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Platform(s): PC, PlayStation 3, Xbox 360
Genre: Action
Publisher: 2K Games
Developer: Irrational Games

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PS3/X360/PC Preview - 'Bioshock'

by Rainier on Jan. 1, 2006 @ 1:30 a.m. PST

BioShock is a hybrid first-person shooter combining elements of sci-fi and role-playing genres. Going beyond "run and gun corridors," "monster-closet AIs" and static worlds, BioShock creates a living, unique and unpredictable FPS experience.

Genre: First-Person Shooter
Publisher: 2K Games
Developer: Irrational
Release Date: 2007

It's been long enough that quite a few gamers have never heard of the System Shock games, two benchmark PC games that set the bar for challenging FPSes and, in their own way, for survival horror. When you hear older gamers talking about SHODAN or crawling through hallways with only a wrench to defend themselves, they're referring to the arguably classic System Shock 2.

(It's also unfortunately out of print. Would it be too much to ask that somebody run off another batch of those?)

Bioshock is a spiritual sequel to the System Shock games, and as such, has been hotly anticipated for years now. 2K Games was showing it off behind closed doors at E3, and if that small sample's any indication, the full game's going to be a legend.

The game is set in an underwater colony called Rapture, which was built in the '40s by an as-yet-unnamed utopian organization, and looks it; the shops and halls you find yourself in have a distinctly art-deco sensibility, much like the kitsch-inspired look that characterized the Fallout games. You play the role of an unnamed everyman, whose mission is no more complex than basic survival.

Rapture is currently in a rapid process of decay. As Irrational's designers put it, "The ocean is trying to reclaim Rapture." At the same time, bizarre mutants are stalking the halls. You'll have to fend off "splicers," insane humans who've become murderous after use and overuse of genetic modifications, as well as the improvised security measures taken by Rapture's survivors.

It's odd, in its way, but Rapture has evolved its own bizarre ecosystem, as embodied by the creepy Little Sisters. Guarded by giant humanoid figures in old-fashioned diving suits, a.k.a. Big Daddies, the Sisters – little zombie girls in pinafore dresses – appear to harvest and consume biomaterial from whatever fresh corpses they can find. That biomaterial will get turned into the local currency, atom, which you can use in various vending machines.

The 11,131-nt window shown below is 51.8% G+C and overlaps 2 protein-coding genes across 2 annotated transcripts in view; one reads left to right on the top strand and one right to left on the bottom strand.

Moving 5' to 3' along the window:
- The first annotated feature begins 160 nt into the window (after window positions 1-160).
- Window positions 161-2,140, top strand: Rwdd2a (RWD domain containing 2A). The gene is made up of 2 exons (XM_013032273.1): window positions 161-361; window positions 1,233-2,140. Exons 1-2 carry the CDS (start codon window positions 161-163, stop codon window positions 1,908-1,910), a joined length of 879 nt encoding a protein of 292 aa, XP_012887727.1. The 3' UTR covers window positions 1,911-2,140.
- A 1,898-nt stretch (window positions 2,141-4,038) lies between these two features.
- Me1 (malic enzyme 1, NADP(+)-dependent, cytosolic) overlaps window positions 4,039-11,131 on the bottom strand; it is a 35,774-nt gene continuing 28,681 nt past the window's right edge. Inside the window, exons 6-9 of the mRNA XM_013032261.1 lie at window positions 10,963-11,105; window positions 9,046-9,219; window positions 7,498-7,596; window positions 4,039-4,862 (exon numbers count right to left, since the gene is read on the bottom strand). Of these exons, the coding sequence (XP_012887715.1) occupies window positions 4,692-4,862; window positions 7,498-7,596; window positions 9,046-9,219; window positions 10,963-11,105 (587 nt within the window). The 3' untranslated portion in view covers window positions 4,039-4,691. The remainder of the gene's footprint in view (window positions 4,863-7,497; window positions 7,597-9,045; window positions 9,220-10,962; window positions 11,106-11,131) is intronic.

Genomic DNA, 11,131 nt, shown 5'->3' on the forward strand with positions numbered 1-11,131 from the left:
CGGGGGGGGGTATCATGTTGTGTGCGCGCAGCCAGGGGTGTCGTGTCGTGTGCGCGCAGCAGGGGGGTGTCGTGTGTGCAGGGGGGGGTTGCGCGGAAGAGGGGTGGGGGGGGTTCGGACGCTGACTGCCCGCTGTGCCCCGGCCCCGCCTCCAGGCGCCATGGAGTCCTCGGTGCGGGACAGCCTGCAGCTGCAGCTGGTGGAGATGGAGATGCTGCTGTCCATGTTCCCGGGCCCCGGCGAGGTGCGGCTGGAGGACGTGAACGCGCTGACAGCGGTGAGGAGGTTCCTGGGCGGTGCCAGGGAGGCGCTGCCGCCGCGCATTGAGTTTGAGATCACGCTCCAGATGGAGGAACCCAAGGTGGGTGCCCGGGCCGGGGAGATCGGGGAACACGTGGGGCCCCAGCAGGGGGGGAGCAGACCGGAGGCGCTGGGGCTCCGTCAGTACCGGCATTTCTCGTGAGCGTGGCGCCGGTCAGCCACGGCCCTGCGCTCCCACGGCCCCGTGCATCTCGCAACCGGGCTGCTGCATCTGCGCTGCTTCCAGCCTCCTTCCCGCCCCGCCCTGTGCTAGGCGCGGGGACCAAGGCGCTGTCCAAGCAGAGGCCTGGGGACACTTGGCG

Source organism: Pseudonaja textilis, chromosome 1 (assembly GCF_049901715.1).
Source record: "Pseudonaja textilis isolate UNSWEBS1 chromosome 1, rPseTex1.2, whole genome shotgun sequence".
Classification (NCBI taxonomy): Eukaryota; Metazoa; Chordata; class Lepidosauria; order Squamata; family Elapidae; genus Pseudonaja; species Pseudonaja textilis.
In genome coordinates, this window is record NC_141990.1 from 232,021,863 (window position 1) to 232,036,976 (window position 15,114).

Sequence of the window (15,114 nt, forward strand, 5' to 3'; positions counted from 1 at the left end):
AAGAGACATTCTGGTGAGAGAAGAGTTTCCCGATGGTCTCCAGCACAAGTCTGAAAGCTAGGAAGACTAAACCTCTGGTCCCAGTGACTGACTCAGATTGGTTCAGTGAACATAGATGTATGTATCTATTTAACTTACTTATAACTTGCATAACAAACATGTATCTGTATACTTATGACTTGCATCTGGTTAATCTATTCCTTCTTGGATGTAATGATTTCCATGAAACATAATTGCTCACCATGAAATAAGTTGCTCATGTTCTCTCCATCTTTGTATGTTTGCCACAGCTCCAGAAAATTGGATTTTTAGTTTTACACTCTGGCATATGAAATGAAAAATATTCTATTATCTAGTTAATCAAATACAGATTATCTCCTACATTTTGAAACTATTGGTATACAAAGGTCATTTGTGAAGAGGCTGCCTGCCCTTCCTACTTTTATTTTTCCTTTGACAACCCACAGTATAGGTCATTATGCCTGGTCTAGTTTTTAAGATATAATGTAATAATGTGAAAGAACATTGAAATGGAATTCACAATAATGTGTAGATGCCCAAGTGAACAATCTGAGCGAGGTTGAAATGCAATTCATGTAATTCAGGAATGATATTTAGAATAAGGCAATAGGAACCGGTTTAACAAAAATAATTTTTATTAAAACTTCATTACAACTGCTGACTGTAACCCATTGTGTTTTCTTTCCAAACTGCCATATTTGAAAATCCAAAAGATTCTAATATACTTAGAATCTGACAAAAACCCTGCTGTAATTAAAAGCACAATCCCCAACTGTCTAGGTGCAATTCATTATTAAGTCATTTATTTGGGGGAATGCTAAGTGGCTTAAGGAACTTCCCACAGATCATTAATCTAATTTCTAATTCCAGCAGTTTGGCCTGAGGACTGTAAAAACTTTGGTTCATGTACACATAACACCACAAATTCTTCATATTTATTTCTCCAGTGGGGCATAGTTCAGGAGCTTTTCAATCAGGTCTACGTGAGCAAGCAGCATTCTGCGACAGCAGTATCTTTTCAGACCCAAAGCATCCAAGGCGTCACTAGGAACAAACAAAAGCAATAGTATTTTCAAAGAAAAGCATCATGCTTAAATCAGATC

Like in System Shock 2, Bioshock isn't quite as much a first-person shooter as it is a first-person adventure game with shooting as an option. Bullets are at a premium in the game, and even when you have them, you can't be certain that you'll have the right kind. (Armor-piercing rounds work wonders against machines, for instance, but ordinary rounds are needed to take out the splicers.)

You do have options, though. Bioshock, according to Irrational, is a game about choices. In any given scenario the game'll throw at you, while they aren't scripted, you'll have a variety of options you can use in order to proceed. You can sneak past enemies without a fight, use your "plasmid" powers to turn the environment against them, pay atom to activate certain environmental features such as a security override, or simply wait in the shadows for events to resolve themselves. Some of the "enemies" will only attack you to protect themselves, such as the Daddies.

The "plasmid" powers are the most flexible and interesting part of the game so far. You can find them in various areas throughout the game and "install" them at specially labeled vending kiosks. Two of the demonstrated powers were a speed boost, which was used to move past an automated turret before it could draw a bead on the player, and a special cloud of pheromones that triggers an antagonistic reaction in splicers. By dropping the cloud on one of the Big Daddies, the player can trick the splicers into attacking him rather than themselves.

The game's very early right now, but it looks amazing. Irrational's using next-generation graphics and the Havok 3.0 engine to create a visually distinctive, immersive, interactive world that managed to creep me the hell out even at E3, which is about the worst environment possible to demonstrate any kind of horror game.

Bioshock has been slated to come out at some point next year for the PC and the Xbox 360. Unfortunately, you're going to have to wait just a little longer.

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